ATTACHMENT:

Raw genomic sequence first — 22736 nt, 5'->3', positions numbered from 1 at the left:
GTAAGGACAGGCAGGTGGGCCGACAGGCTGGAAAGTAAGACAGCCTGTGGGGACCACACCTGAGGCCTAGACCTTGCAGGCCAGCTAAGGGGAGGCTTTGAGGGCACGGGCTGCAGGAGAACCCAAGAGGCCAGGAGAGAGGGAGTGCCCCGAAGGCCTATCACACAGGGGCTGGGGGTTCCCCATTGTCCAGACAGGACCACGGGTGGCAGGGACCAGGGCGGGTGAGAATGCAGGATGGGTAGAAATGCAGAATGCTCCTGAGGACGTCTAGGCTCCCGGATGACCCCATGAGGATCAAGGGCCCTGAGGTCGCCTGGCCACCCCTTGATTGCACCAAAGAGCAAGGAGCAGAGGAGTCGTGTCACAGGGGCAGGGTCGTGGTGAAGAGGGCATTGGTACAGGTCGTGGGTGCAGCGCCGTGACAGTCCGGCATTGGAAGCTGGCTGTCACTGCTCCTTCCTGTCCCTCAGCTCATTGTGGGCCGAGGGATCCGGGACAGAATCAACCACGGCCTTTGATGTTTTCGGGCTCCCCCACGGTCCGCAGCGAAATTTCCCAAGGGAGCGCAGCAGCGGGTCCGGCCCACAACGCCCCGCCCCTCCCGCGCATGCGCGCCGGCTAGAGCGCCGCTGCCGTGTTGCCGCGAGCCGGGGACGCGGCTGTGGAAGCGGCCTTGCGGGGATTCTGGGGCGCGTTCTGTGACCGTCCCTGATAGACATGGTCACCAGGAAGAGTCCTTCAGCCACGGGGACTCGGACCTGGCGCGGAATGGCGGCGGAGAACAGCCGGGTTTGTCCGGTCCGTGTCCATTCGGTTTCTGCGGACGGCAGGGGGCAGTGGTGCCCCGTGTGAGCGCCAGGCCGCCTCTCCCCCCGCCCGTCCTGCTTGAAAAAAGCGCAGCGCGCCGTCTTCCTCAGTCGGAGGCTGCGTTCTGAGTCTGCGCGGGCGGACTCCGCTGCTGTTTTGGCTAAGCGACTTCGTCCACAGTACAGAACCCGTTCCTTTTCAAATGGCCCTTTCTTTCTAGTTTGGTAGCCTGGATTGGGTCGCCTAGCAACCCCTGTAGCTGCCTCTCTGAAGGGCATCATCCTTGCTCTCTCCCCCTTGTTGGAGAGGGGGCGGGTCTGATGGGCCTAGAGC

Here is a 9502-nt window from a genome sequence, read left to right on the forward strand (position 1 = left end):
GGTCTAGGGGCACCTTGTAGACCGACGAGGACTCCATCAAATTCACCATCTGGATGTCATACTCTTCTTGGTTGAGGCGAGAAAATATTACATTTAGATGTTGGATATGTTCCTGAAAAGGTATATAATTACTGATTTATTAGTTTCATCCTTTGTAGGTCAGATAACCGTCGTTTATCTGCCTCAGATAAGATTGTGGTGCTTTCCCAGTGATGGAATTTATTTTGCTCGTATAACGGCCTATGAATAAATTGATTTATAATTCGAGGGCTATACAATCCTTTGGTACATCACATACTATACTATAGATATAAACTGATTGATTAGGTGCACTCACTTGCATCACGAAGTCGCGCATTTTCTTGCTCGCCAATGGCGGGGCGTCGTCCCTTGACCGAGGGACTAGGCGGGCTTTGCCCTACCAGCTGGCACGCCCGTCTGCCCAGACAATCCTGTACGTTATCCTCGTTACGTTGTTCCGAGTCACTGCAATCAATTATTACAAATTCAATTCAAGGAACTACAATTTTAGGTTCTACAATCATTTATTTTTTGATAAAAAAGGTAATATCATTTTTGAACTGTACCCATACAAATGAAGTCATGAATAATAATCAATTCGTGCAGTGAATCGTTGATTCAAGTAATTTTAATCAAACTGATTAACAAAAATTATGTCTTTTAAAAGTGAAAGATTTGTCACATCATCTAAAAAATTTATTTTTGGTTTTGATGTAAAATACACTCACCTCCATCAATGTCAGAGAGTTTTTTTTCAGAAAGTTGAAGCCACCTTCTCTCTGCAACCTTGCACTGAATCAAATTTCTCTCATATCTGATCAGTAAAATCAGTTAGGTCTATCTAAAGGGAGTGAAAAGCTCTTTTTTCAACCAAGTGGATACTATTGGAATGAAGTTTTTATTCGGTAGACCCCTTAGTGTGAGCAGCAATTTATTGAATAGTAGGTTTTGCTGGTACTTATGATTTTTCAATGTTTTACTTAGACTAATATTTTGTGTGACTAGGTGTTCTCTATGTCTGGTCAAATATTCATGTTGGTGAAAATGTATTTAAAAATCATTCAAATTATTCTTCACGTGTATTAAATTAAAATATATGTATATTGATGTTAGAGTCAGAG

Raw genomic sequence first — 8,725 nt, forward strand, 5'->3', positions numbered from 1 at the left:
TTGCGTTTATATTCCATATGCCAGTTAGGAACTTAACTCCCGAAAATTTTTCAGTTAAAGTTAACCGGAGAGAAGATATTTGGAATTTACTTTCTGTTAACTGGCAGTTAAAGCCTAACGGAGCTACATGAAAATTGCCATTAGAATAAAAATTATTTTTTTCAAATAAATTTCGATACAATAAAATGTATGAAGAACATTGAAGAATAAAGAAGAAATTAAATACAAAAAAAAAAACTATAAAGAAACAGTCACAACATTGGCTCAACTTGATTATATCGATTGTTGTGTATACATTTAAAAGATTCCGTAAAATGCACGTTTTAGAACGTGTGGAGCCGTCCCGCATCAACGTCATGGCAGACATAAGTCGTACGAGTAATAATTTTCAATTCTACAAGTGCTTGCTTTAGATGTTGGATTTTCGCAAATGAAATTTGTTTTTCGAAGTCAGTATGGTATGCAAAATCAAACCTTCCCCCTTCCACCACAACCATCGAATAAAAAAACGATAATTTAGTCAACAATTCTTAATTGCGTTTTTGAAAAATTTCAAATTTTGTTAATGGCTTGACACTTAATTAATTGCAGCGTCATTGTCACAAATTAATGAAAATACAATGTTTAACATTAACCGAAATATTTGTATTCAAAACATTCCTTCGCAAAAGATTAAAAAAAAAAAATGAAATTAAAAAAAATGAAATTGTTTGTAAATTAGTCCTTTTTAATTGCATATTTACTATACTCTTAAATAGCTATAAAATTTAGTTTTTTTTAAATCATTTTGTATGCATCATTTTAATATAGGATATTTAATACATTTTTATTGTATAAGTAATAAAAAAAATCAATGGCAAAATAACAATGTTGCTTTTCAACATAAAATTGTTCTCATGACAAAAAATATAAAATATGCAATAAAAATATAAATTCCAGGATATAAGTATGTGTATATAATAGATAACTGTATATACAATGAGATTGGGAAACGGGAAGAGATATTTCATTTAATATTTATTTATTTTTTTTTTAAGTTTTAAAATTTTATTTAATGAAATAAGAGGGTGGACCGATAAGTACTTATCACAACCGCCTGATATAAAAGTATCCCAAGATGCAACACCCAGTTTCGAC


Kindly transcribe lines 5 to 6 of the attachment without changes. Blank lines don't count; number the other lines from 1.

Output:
Raw genomic sequence first — 8,725 nt, forward strand, 5'->3', positions numbered from 1 at the left:
TTGCGTTTATATTCCATATGCCAGTTAGGAACTTAACTCCCGAAAATTTTTCAGTTAAAGTTAACCGGAGAGAAGATATTTGGAATTTACTTTCTGTTAACTGGCAGTTAAAGCCTAACGGAGCTACATGAAAATTGCCATTAGAATAAAAATTATTTTTTTCAAATAAATTTCGATACAATAAAATGTATGAAGAACATTGAAGAATAAAGAAGAAATTAAATACAAAAAAAAAAACTATAAAGAAACAGTCACAACATTGGCTCAACTTGATTATATCGATTGTTGTGTATACATTTAAAAGATTCCGTAAAATGCACGTTTTAGAACGTGTGGAGCCGTCCCGCATCAACGTCATGGCAGACATAAGTCGTACGAGTAATAATTTTCAATTCTACAAGTGCTTGCTTTAGATGTTGGATTTTCGCAAATGAAATTTGTTTTTCGAAGTCAGTATGGTATGCAAAATCAAACCTTCCCCCTTCCACCACAACCATCGAATAAAAAAACGATAATTTAGTCAACAATTCTTAATTGCGTTTTTGAAAAATTTCAAATTTTGTTAATGGCTTGACACTTAATTAATTGCAGCGTCATTGTCACAAATTAATGAAAATACAATGTTTAACATTAACCGAAATATTTGTATTCAAAACATTCCTTCGCAAAAGATTAAAAAAAAAAAATGAAATTAAAAAAAATGAAATTGTTTGTAAATTAGTCCTTTTTAATTGCATATTTACTATACTCTTAAATAGCTATAAAATTTAGTTTTTTTTAAATCATTTTGTATGCATCATTTTAATATAGGATATTTAATACATTTTTATTGTATAAGTAATAAAAAAAATCAATGGCAAAATAACAATGTTGCTTTTCAACATAAAATTGTTCTCATGACAAAAAATATAAAATATGCAATAAAAATATAAATTCCAGGATATAAGTATGTGTATATAATAGATAACTGTATATACAATGAGATTGGGAAACGGGAAGAGATATTTCATTTAATATTTATTTATTTTTTTTTTAAGTTTTAAAATTTTATTTAATGAAATAAGAGGGTGGACCGATAAGTACTTATCACAACCGCCTGATATAAAAGTATCCCAAGATGCAACACCCAGTTTCGAC